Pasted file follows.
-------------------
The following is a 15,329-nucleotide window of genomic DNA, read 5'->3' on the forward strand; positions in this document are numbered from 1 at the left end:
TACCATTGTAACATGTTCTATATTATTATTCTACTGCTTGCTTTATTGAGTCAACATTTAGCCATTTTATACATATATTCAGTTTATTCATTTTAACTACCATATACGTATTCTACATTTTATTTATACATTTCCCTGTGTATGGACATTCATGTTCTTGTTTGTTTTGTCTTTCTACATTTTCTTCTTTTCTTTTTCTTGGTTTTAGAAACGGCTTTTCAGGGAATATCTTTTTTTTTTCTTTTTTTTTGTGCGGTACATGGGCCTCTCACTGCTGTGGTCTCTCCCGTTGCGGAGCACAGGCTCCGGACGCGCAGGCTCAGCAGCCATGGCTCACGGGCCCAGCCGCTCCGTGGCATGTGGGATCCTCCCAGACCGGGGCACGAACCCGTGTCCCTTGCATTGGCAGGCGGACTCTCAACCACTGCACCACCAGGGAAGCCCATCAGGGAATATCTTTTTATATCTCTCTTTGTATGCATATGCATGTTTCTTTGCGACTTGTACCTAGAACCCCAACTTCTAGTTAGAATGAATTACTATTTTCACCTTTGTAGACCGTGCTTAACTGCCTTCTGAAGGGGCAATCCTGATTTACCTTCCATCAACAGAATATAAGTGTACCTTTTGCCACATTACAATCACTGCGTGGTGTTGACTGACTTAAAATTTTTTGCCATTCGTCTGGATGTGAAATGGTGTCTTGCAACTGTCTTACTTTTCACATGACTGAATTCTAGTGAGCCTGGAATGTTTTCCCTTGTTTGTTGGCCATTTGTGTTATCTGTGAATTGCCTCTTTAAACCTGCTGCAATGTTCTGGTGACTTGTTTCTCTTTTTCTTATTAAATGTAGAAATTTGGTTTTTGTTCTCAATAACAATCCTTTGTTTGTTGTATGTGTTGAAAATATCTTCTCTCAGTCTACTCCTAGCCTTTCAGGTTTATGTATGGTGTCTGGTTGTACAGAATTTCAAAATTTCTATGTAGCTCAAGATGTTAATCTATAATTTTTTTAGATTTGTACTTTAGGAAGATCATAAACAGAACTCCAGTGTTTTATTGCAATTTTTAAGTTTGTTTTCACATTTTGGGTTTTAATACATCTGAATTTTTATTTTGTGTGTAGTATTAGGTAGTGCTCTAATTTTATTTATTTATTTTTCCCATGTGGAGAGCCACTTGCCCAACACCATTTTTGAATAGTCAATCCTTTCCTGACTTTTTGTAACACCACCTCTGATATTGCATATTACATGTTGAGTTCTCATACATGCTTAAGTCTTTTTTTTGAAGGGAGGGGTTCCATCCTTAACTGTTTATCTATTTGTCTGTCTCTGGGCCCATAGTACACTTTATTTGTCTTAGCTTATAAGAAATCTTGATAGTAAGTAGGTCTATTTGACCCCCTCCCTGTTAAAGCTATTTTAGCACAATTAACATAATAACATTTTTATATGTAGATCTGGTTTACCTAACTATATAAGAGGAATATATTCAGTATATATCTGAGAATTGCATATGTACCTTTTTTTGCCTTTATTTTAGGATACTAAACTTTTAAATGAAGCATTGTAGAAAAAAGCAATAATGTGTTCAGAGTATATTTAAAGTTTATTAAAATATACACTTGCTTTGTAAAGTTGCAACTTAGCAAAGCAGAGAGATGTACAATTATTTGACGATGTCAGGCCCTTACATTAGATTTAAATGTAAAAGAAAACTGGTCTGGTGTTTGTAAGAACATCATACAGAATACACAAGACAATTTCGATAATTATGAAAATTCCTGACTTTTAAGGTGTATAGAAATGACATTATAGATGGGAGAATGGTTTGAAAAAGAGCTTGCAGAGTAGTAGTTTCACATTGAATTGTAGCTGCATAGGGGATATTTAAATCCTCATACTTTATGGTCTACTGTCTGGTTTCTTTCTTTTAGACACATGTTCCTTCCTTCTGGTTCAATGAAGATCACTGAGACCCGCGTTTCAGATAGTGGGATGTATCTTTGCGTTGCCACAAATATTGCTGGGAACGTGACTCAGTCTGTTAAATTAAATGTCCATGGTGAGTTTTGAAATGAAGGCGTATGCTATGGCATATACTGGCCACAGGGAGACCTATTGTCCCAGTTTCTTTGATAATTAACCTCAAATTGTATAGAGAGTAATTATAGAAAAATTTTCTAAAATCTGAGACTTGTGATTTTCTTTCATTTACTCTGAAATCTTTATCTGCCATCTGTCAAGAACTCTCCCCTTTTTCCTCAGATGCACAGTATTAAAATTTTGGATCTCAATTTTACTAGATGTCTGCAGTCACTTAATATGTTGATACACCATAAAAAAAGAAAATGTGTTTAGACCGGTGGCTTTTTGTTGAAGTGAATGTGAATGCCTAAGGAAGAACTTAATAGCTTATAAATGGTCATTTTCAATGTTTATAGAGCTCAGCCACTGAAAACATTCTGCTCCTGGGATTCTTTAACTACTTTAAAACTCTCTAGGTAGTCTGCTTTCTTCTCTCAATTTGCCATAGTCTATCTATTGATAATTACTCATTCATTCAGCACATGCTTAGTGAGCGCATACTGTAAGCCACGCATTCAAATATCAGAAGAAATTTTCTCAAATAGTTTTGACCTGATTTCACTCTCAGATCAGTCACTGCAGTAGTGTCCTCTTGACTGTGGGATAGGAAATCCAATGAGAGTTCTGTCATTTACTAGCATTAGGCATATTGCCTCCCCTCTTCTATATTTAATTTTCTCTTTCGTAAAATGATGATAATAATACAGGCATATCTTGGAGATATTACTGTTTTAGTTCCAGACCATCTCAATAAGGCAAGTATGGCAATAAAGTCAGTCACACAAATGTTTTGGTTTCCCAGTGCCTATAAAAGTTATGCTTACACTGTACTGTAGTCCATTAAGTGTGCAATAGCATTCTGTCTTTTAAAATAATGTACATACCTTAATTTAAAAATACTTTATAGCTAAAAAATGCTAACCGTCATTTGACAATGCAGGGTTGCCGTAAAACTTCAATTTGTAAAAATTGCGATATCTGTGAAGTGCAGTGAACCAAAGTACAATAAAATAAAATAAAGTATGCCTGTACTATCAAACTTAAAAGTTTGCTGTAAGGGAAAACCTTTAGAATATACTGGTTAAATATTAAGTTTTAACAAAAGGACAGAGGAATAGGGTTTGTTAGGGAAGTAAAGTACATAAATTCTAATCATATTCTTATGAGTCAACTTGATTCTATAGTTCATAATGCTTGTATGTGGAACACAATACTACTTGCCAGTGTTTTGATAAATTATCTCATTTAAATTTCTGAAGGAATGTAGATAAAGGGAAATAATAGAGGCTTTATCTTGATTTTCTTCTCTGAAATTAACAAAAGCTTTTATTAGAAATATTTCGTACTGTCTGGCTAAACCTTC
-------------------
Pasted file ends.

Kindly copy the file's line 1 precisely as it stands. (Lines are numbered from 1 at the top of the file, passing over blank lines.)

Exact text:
The following is a 15,329-nucleotide window of genomic DNA, read 5'->3' on the forward strand; positions in this document are numbered from 1 at the left end: